Before the plaster cast is quite set, a loop of string or wire can be inserted into it at the back so that the cast can subsequently be hung up in the Troop room. Otherwise, if casts are to be kept in good condition for any length of time, they should be stored in a flat box such as a butterfly case.

A knowledge of how to make plaster casts is a very useful accomplishment, because all kinds of things can be cast, from model bridges to leaves. In the case of leaves an impression of the particular leaf is first taken in plasticine, or some similar composition, and a cast subsequently taken of this impression in the usual way as detailed above. A surrounding wall of some kind will of course be necessary, and this wall should be shaped symmetrically, so that the cast can be used as a decorative plaque on the wall. The leaf cast can be subsequently colored with ordinary water paints.

The best plaster cast I have seen was one taken by some Australian Scouts. It shows the track of a wallaby; the marks of both the fore feet and hind feet are clearly seen, and also the mark of the tail behind the next step ahead. The cast measures a foot across, and came to Great Britain from Australia without damage.

It will be of interest, and of use, to give the Police method for taking a permanent cast of a footprint. It has the disadvantage that the mixture requires heating and takes more time to make, but it has the advantage of making the cast more permanent and less liable to fracture.

The instructions are as follows:

Heat two parts of resin to one of paraffin wax (candle grease) in a kettle or tin over a slow fire until melted. Stir well, taking care that there are no lumps of any kind left in the mixture. The composition is then ready for use and is poured into the track and lifted after it has hardened.

For an afternoon's inter-Patrol competition let each Patrol set out with a tin of plaster, mug, spoon, and bottle of water and return in a given time, with as many different casts as possible.

A very remarkable cast was found by a Birmingham Scouter in 1926. While playing tennis at a club his attention was drawn to what appeared to be a hand standing out of a stone built into a bank. A good look at the stone showed him the casts of two distinct feet standing out in relief, one foot having four toes and the other five. The stone measured fourteen inches by ten inches, and a photograph of it is reproduced. The Scouter was greatly interested, dug the stone out of the bank, and instituted inquiries in connection with it. By a process of reconstruction of events, as Huxley puts it, the following story was deduced from that small piece of stone:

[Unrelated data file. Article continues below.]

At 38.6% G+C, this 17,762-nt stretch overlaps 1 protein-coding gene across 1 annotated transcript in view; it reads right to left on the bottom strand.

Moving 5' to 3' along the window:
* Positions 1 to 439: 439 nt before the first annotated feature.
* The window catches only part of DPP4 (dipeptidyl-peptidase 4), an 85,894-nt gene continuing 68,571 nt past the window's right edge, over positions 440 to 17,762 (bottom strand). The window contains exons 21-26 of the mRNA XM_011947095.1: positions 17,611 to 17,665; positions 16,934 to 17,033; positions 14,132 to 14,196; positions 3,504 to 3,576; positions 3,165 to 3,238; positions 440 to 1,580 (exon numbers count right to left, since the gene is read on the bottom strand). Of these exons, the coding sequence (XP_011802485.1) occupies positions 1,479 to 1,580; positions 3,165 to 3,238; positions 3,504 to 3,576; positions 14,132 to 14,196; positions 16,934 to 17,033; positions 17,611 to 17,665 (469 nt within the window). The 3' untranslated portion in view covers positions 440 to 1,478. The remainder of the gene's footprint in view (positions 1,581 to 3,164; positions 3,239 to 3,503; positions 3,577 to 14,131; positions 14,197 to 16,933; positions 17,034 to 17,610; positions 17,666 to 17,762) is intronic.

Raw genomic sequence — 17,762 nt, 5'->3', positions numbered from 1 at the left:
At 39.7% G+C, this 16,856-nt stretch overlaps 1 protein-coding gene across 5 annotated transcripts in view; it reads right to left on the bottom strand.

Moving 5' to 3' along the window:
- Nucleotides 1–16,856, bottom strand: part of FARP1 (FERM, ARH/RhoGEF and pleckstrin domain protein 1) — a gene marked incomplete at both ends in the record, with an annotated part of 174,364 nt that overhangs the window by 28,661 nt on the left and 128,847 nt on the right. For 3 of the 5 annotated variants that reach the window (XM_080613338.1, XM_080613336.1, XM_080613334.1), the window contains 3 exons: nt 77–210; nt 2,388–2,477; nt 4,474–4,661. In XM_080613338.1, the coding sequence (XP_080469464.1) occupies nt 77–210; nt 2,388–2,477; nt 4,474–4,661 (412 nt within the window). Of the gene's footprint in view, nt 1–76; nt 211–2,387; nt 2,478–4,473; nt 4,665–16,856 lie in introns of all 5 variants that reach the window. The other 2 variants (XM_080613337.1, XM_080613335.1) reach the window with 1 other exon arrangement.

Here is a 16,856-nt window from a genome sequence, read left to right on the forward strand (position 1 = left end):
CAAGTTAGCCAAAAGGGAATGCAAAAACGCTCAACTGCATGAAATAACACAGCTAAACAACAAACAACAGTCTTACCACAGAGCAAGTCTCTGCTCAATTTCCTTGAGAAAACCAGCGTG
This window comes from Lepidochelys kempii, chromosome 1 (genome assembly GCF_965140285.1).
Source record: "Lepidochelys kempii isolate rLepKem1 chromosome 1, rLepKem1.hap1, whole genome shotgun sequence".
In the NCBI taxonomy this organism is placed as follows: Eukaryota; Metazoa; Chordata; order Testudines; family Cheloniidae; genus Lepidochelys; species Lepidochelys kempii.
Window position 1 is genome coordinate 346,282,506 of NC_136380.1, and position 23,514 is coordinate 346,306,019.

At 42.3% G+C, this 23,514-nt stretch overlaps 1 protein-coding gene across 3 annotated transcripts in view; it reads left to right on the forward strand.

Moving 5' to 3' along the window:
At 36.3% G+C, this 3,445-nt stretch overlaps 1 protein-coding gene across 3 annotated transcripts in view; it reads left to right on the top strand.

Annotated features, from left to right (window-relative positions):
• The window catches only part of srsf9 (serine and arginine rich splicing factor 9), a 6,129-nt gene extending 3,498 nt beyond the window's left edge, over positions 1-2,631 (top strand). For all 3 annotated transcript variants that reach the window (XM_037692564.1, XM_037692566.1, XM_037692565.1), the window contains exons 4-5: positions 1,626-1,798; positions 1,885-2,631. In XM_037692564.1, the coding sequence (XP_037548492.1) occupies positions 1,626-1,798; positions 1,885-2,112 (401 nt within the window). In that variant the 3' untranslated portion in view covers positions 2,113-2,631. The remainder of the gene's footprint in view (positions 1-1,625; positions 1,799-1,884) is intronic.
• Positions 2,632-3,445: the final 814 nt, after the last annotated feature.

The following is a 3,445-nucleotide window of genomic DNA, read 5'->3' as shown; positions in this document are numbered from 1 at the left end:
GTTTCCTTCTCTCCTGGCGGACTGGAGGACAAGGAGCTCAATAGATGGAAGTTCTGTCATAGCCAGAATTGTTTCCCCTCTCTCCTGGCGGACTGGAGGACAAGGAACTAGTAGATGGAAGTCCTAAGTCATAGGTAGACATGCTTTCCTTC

Some fifteen or sixteen million years ago, when our climate was hot and damp and muggy, and when the large forests of palms and ferns that now form our coal deposits were still above ground, a large newt, which is now known by the pretty name of Ichnuim Sphaerodactylum, wandered round the edges of a muddy pond in the part of the country where Hampstead now is. He left the marks of his feet in the mud and passed on. But very shortly afterwards there was a dramatic climatic change in the world's history. The hot sun came out and dried the mud just after a shower of rain had pitted its surface. Great storms of desert sand came and covered up everything, and all vegetation, and most animal life, including our friend the Ichnuim Sphaerodactylum, died in the intense, blazing heat. During a further few millions of years the sand that had covered the tracks hardened into sandstone. Over thirty years ago, when quarrying stone for the bank of the tennis club, the very bottom layer of the sandstone was reached, and on this stone being turned up, on the underside of it were the complete casts in the sandstone of the tracks of the feet of the prehistoric newt - a reptile some five or six feet long!

Plaster casts are nothing new.